Figure 3
figure 3

Finite element model of gearbox

Modal analysis of the finite element model of the gearbox was performed using the Block Lanczos method. The working condition of the gearbox was 1600 r/min and the torque was 1066 N∙m. Therefore, the peak frequency of the dynamic load of the bearing on the gearbox was 613.33 Hz, and its 6-times frequency was 3680 Hz. Considering that the 6-times frequency is less than the 100th natural frequency (4032 Hz), the natural frequency and mode shape of the first 100th order were calculated to meet the requirements of the subsequent mode-based forced response calculation. The first 20 orders of the natural frequencies of the gearbox are listed in Table 1.

Table 1 The first 20 natural frequencies of gearbox

Solving ATV

The acoustic boundary element model of the gearbox was based on a finite element model. The boundary element required a face mesh (2D mesh) rather than a solid mesh (3D mesh). Therefore, the surface elements of the finite element solid mesh were first extracted, and then shell elements were used to patch the bearing and bolt holes. Thus, the entire gearbox became a closed body, and it was convenient to calculate the radiated noise of the external sound field of the gearbox. Finally, the surface elements were extracted again and the mesh was coarsened to obtain a regular boundary element model. The working condition of the gearbox was 1600 r/min, and the torque was 1066 N∙m. Considering that the peak frequency of the dynamic load of the bearing on the gearbox was 613.33 Hz, its 6-times frequency was 3680 Hz. Therefore, according to Eq. (13) [24], the BEM grid size was set to 15 mm, and its upper limit frequency was 3777.78 Hz. Figure 4 shows the BEM model as the basis for acoustic calculation.

$$L \le \frac{c}{6f},$$
(13)

where \(L\) is the boundary element grid size; \(c\) refers to the propagation speed of sound in the fluid medium, where the sound speed is 340 m/s; \(f\) is the highest frequency of the calculation.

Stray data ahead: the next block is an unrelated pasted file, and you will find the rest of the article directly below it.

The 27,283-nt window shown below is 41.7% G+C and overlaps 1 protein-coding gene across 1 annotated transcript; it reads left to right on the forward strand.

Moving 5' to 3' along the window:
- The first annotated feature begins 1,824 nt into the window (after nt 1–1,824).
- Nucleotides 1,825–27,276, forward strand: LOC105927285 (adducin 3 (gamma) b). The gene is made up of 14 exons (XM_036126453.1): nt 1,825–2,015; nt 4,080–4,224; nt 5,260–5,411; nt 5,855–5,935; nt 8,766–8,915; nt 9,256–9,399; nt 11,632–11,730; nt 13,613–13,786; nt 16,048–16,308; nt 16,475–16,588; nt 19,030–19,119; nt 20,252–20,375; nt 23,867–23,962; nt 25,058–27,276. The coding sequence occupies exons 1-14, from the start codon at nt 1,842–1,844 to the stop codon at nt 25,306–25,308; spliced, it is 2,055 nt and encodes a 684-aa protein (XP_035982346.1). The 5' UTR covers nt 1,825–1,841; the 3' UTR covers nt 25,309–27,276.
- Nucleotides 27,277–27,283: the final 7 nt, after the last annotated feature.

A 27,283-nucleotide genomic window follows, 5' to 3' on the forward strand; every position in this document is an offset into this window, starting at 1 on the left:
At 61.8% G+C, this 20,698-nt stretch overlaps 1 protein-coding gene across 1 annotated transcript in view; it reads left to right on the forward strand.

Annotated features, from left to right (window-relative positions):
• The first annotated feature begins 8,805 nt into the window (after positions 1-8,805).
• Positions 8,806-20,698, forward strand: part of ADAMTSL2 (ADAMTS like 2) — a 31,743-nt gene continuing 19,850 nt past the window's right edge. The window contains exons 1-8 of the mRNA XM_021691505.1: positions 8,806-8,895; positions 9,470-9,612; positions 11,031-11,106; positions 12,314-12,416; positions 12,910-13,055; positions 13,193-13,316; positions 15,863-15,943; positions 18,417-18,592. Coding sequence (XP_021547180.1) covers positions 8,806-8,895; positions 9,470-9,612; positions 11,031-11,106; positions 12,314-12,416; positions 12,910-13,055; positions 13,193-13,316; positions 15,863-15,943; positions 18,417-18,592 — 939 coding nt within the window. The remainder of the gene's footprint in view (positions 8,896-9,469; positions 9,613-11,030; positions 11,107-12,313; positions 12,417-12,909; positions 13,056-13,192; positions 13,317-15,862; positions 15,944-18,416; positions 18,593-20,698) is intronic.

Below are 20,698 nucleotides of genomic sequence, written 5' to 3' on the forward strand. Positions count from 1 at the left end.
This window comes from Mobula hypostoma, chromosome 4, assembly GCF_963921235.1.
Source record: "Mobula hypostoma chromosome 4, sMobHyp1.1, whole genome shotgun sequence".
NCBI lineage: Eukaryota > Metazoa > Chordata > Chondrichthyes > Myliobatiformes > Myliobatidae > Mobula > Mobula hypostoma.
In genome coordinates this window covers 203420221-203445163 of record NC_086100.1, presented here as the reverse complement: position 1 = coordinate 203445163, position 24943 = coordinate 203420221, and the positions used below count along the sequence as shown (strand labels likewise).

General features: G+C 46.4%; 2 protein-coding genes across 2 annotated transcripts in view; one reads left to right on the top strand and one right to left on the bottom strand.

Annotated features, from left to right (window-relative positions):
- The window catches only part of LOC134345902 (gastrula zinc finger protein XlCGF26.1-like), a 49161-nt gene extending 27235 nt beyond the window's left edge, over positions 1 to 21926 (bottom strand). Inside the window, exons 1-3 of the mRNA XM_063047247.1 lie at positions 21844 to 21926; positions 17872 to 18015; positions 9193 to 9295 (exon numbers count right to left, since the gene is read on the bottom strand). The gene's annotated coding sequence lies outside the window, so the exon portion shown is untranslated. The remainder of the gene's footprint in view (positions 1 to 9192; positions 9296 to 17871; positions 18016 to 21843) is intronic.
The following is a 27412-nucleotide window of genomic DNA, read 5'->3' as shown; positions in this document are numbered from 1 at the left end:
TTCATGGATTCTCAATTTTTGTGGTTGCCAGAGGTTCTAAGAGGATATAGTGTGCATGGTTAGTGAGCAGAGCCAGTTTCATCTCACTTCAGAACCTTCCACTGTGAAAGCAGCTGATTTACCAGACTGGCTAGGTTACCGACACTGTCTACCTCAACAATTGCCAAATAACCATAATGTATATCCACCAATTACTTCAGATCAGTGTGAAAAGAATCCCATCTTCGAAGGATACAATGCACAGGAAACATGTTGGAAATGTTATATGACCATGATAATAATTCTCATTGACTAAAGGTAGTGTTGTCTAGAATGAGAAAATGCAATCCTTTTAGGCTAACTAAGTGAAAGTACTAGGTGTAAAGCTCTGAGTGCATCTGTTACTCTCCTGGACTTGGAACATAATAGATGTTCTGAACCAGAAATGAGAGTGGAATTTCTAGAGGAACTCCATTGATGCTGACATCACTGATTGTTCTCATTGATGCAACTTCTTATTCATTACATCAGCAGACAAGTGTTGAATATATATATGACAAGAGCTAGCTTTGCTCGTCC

Figure 4
figure 4

BEM model

Based on the boundary element model and considering the actual installation position of the gearbox, the reflecting surface and box sound field were determined. The sound speed was 340 m/s, and the air density was 1.225 kg/m3. First, a reflecting plane was inserted to simulate the ground. Next, a box sound field mesh was defined. Finally, 1 m from the upper, front, left, and right sides of the sound field boundary was taken as the sound field measuring points for radiated noise, as shown in Figure 5. Furthermore, the ATV was introduced to improve the calculation efficiency, wherein different frequencies were calculated using the asynchronous distance. Finally, the ATV of the gearbox boundary-element model at different frequencies were obtained.

Figure 5
figure 5

Sound field model

Gearbox Radiation Noise Prediction

Based on the modal analysis result, the dynamic load of the bearing was applied to the center node of the bearing hole, the modal superposition method was used to calculate the forced response, and the modal participation factor was obtained. Because the MATV method was used to calculate radiation noise, the modal participation factor was solved by the finite element model, whereas the ATV was solved using the boundary element model; therefore, it was necessary to transfer modal data from the finite element model to the boundary element model. The MATV acoustic response solution was calculated based on the ATV, modal data, and modal participation factor. Finally, the frequency response function at the field point was obtained.

The effective sound pressure level of the radiated noise at each field point is listed in Table 2 by solving the sound pressure frequency response function of the field point under the working. Table 3 lists the sound pressure levels of the radiated noise at the mesh frequency and mesh frequency doubling of each field point. According to the data presented in Table 2, the effective sound pressure level of field point 1 was the largest; therefore, this field point is selected as the optimization target field point. According to the data presented in Table 3, the radiated noise sound pressure level at the mesh frequency (613.33 Hz) was greater than that at other doubling frequencies; therefore, the mesh frequency (613.33 Hz) was selected as the optimized frequency.

Table 2 Effective sound pressure level of radiated noise at each field point (dB(A))